• Umbilical Tower: The large yellow tower is our umbilical tower. All fuel pipelines, power and data cables run up the rocket to the respective stages via this tower using interfaces. These only get disconnected when we get to lift off. If one of them gets stuck unplanned, we’ll have a problem. Further up the umbilical tower, we have collar clamps to stabilize the rocket in windy conditions. There are also eight massive hold-down clamps at the lower end. These clamps only let go when the thrust is right and all systems are running as planned. By the way, we made our umbilical tower by repurposing a decommissioned and commercially available construction site crane. Classic, cost-effective, pragmatic RFA. 😉
  • AIT (Assembly, Integration, Testing) Hangar: Like the launch stool, our hangar is another seemingly simple structure: a steel building with a concrete floor. But behind the doors, it’s the place where all the magic happens! We will conduct our final tests in this hangar before integrating all three stages of RFA ONE into the final launch vehicle. The hangar serves as our technical workshop, complete with a clean room for integrating our customers’ satellites with our Redshift OTV.
  • Mission Control Center: This is the central hub of activities on launch day. From our MCC, the core launch team will monitor and control all systems before, during and after the test flight.

Safety Considerations

  • Flame Deflector Ramp: We have constructed our own ramp that sits directly below the rocket. This serves to deflect the powerful exhaust jet of RFA ONE so it exits horizontally. Without it, the exhaust jet would go straight into the ground, causing dust and stones to be thrown upwards against the rocket and into the engines. While the ramp is made of stainless steel (what else), we have applied a very special and fire-resistant concrete to it to make it reusable.
  • Water Deluge System: Just before those nine powerful Helix engines ignite, we inject the water into the sides of the exhausts. This reduces the heat from flames and dampens noise and shock waves, maintaining the structural integrity of the stool and protecting the vehicle. This is also what creates the large white cloud you usually see during rocket launches – it’s just water vapor.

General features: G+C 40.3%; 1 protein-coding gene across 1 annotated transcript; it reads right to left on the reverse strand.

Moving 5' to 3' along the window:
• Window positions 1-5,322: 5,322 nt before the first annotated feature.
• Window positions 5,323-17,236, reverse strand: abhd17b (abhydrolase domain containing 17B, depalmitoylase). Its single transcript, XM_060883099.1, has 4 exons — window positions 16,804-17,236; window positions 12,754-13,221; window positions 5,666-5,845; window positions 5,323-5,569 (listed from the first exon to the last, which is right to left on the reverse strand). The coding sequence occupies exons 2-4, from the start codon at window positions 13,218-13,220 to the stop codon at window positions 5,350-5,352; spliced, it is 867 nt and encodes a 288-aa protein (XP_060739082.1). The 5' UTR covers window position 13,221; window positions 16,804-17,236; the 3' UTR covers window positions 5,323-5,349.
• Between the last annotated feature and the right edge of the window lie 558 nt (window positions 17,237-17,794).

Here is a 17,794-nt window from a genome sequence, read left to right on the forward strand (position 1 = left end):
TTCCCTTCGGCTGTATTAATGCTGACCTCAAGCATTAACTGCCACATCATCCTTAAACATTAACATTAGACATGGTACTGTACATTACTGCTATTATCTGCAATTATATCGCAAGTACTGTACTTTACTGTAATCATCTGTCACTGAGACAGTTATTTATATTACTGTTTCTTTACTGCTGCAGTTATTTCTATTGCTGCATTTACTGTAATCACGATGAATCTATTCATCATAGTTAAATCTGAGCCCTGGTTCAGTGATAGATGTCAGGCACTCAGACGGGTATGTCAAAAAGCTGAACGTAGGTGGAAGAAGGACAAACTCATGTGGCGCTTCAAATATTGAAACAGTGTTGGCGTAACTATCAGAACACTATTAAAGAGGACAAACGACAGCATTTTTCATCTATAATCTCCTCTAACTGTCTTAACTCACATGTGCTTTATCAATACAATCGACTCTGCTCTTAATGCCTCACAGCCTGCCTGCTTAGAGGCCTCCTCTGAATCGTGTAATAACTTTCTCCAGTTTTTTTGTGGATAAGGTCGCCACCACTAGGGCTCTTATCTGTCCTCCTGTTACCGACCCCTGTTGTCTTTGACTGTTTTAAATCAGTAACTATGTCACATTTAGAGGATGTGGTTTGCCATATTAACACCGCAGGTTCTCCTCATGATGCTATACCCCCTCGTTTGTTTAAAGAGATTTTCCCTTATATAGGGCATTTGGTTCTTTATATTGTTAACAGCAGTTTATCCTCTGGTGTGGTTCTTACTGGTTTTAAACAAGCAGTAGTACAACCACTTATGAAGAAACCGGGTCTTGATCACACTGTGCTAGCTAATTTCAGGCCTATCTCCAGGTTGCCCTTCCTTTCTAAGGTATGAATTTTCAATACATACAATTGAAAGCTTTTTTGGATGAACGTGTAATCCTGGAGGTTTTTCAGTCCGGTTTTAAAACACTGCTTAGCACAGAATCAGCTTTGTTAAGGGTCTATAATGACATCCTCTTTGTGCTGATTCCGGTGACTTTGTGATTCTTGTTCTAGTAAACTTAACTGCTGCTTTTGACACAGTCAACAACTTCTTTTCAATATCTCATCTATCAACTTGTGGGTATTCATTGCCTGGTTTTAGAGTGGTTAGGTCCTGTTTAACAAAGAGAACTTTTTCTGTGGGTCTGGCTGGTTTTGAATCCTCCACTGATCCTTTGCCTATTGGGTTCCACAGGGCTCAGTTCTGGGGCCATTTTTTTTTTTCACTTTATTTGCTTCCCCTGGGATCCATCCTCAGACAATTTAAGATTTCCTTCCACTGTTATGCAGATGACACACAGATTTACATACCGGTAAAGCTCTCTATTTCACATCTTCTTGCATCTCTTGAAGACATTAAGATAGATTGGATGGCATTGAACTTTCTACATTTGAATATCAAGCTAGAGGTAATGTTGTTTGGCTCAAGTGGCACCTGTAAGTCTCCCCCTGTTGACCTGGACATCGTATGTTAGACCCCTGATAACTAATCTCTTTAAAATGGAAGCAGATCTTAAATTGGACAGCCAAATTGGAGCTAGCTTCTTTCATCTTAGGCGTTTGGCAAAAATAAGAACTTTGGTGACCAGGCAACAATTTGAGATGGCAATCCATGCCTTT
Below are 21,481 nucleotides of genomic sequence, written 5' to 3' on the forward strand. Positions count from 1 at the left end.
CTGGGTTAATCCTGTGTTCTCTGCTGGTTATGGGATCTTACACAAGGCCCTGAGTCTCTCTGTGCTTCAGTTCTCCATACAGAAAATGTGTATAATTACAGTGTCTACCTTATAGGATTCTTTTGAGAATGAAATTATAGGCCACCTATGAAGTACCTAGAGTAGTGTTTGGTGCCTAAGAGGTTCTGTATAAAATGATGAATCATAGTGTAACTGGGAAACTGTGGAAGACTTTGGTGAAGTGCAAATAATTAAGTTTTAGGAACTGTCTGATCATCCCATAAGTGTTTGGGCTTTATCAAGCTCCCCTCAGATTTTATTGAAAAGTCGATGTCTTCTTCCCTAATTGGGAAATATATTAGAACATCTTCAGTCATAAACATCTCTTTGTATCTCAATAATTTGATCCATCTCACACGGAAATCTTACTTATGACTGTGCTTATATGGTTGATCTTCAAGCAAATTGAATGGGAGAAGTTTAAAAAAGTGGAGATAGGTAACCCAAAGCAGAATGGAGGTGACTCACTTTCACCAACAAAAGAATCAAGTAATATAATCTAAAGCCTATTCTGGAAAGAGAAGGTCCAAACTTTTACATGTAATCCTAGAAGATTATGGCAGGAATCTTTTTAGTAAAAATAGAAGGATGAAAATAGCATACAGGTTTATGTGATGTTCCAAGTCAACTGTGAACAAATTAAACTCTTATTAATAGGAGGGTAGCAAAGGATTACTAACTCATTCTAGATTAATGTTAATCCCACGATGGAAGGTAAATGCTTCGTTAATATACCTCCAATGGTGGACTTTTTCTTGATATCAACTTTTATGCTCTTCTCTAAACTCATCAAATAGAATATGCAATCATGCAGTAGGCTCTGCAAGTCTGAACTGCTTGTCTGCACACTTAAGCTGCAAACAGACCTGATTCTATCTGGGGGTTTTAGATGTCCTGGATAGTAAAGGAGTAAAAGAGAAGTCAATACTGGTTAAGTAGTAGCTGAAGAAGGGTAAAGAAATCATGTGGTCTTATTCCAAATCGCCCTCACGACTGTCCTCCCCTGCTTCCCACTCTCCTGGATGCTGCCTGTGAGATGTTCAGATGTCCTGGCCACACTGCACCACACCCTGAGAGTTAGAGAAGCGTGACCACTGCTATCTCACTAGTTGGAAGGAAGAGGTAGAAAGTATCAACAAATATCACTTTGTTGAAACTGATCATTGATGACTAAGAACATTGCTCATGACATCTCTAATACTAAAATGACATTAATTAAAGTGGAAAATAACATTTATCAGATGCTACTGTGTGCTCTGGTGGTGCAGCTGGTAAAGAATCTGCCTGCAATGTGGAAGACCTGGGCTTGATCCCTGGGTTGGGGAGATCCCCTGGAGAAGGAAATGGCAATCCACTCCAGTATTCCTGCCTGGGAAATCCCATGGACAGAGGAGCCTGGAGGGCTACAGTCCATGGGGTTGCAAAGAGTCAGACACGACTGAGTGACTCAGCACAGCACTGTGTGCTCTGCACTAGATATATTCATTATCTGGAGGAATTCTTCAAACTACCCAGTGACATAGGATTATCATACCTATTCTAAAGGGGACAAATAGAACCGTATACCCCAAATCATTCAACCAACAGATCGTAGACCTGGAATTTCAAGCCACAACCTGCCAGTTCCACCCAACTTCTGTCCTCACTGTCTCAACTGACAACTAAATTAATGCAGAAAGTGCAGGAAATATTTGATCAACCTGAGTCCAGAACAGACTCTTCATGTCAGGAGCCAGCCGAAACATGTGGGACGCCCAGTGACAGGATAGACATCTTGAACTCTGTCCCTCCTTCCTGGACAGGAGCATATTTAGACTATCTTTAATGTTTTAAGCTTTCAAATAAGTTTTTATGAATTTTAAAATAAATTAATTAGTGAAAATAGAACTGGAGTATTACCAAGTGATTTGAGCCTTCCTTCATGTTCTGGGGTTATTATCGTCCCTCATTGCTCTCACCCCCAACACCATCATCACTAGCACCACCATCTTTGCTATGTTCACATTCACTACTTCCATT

• Lightning Protection: The umbilical tower is also the highest point on the entire SaxaVord peninsula. So we have installed a lightning conductor, just in case – better to be safe than sorry!


  • Communication Systems: The most important safety consideration when on our launch site, especially so when the stages are on the launch pad and we are testing. It is essential to communicate with both the rocket and each other continuously. We have to ask questions like: Is the pressure right? How much fuel do we have in the tank? Are the engines cold enough? Are all the valves working? Does the flight computer have everything under control? To monitor this, we (currently) have many sensors on RFA ONE and the launch pad. They automatically check the health of all ground systems and the rocket and send the data to our team who communicate with each other via a radio system.

From Design to Assembly to Lift Off: It’s All About the Journey

The process of building Stage Zero was a journey marked by challenges and collaboration. In true RFA fashion, the design philosophy for the launch site was to aim for low-cost and standardization. We achieved this by building the site from the ground up and designing all our systems and modules to fit into standard shipping containers. It made it easy to transport everything from Augsburg to Shetland and beyond. Our launch site can be packed down and put up anywhere in the world, further adding to our flexible and low-cost approach.


Ultimately, designing and building Stage Zero has been a challenging but highly rewarding experience for everyone involved. Our recent first stage hot fire has shown that the systems are working well and that we can now push on with finalizing everything for our first test flight. Our hope with this blog post is to shine a little more attention on this marvel of engineering.


The rocket is one thing – what it takes to really get this thing off the ground is a story all of its own.

Photo of stage 1 of RFA ONE stood on the launch pad at SaxaVord Spaceport in a silhouette.